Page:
I’m sure you’ve all heard the title of this column uttered by curious hapless on-air personalities at some point or another. But what does it mean? At the base level, it means a particular batter hits well when the pitcher throws fastballs. As a corollary to this, I’ll say that ALL major leaguers are good fastball hitters. It’s kind of in the job description, and you likely can’t make it all the way to the bigs without knowing how to handle the hard-and-straight pitches! How can we separate who is better at this skill however? And how can we figure out if someone is a good change-up hitter? A good curveball hitter? I’ll tell you!
Something I’ve only recently begun to pay attention to are pitch values. More precisely, they are known as pitch type linear weights, but pitch values sounds a lot better and is more intuitive.
The basics are as follows:
1) We can classify each pitch type thrown to a batter
2) We can identify the outcome of that pitch (strike, ball, out, hit, etc.)
3) We can assign a value to each of those outcomes
4) We can sum the outcomes to arrive at a metric!
Seems easy right? Well, using the RE24 framework, as well as some more math that breaks values down to the per-pitch basis, rather than the per-at-bat basis, it is quite easy!
Regarding #1 above, I will note that both Baseball Info Solutions (BIS) and PITCHf/x classify pitch types. I will be using the BIS classifications.
Think about it this way; if you’re a batter who never swings at sliders in the dirt, but a league-average hitter does swing at sliders in the dirt, you are more skilled against sliders (assuming similar outcomes when you make contact). Makes sense, right? Our patient hitter will accumulate value when the pitcher throws sliders because he’s getting himself into a 1-0 count, or a 2-0 count. When you are ahead in the count, you are more productive. It’s one of those immutable facts of baseball. Every hitter in history is better hitting 3-0 than 0-2. So, shouldn’t you get credit for getting yourself into good counts? I think you should!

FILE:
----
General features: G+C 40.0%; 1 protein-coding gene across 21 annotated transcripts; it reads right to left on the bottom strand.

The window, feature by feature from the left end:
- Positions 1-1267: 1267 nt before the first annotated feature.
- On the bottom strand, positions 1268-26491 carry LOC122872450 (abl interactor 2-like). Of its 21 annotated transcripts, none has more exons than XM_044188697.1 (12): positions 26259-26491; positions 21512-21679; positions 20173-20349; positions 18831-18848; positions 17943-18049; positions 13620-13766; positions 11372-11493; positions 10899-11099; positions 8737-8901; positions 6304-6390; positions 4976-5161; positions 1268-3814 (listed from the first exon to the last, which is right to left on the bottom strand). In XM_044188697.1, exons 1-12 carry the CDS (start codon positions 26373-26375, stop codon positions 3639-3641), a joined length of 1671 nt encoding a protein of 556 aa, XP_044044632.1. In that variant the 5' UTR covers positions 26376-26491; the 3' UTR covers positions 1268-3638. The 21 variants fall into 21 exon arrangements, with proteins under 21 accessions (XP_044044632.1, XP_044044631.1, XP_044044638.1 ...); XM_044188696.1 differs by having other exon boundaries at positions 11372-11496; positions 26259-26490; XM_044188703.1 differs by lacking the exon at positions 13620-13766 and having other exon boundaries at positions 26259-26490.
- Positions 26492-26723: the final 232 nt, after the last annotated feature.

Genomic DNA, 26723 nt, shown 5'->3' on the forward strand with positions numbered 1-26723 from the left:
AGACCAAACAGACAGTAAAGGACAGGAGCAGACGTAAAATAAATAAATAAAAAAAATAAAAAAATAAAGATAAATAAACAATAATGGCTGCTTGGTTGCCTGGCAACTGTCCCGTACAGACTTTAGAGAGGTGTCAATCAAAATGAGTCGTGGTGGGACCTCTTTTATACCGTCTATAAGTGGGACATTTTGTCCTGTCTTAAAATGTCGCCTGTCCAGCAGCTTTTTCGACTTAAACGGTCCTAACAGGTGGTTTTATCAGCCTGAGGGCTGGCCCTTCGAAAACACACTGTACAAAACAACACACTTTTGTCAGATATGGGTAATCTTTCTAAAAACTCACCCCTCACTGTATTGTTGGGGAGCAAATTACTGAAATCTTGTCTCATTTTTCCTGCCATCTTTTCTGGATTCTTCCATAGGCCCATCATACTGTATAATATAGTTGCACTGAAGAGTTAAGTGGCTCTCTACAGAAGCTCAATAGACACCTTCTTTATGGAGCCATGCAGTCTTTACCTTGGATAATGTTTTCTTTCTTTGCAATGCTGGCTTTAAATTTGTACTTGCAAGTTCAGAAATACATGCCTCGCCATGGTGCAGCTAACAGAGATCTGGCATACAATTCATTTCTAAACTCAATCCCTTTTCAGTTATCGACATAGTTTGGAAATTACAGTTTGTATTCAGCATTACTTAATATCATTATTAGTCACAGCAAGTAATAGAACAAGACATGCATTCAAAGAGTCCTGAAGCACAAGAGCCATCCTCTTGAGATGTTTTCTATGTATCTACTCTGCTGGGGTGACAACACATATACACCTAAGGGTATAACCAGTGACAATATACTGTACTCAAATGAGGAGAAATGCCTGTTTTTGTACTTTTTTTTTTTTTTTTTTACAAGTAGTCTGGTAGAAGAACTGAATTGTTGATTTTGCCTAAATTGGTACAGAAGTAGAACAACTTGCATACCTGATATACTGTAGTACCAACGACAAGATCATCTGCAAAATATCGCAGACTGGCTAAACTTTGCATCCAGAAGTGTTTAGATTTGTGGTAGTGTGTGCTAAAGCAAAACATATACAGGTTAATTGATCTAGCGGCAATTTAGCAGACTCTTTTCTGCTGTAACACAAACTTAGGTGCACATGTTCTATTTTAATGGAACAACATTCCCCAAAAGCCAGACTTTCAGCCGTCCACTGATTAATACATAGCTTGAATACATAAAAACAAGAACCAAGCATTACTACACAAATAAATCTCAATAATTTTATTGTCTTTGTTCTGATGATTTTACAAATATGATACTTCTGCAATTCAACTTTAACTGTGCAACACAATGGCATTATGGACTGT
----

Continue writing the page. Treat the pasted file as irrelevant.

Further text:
The above example is a simple way to think about how these numbers can be interpreted. As with many useful metrics, pitch values are scaled to a league-average value, which happens to be zer0. Then, the metric can be scaled to a per-100-pitch basis to eliminate the need to say Player A has faced 100 fastballs while Player B has faced only 80 fastballs. What we arrive at are our pitch weights. The metric is written as “wFB/c.” The “wFB” portion shows you are using the linear weights on fastballs (FB). You could also have “wCH” for a change-up, for example. The second portion with the “/c” means “per 100 pitches.” Don’t ask me why they used the letter C, because I do not know! Perhaps they are reliving their high school Latin class…
So, if someone has a wFB/c of 1.50, that means this player produced 1.5 more runs than a league-average fastball hitter per 100 fastballs seen.
I know you are now just dying to see how our Reds rank, right? I hope so, or this column has been a spectacular failure!
Let us look at fastballs to begin:
The generic term “fastball” includes both the 4-seam and 2-seam variety. I also included cutters here, since they are a type of fastball.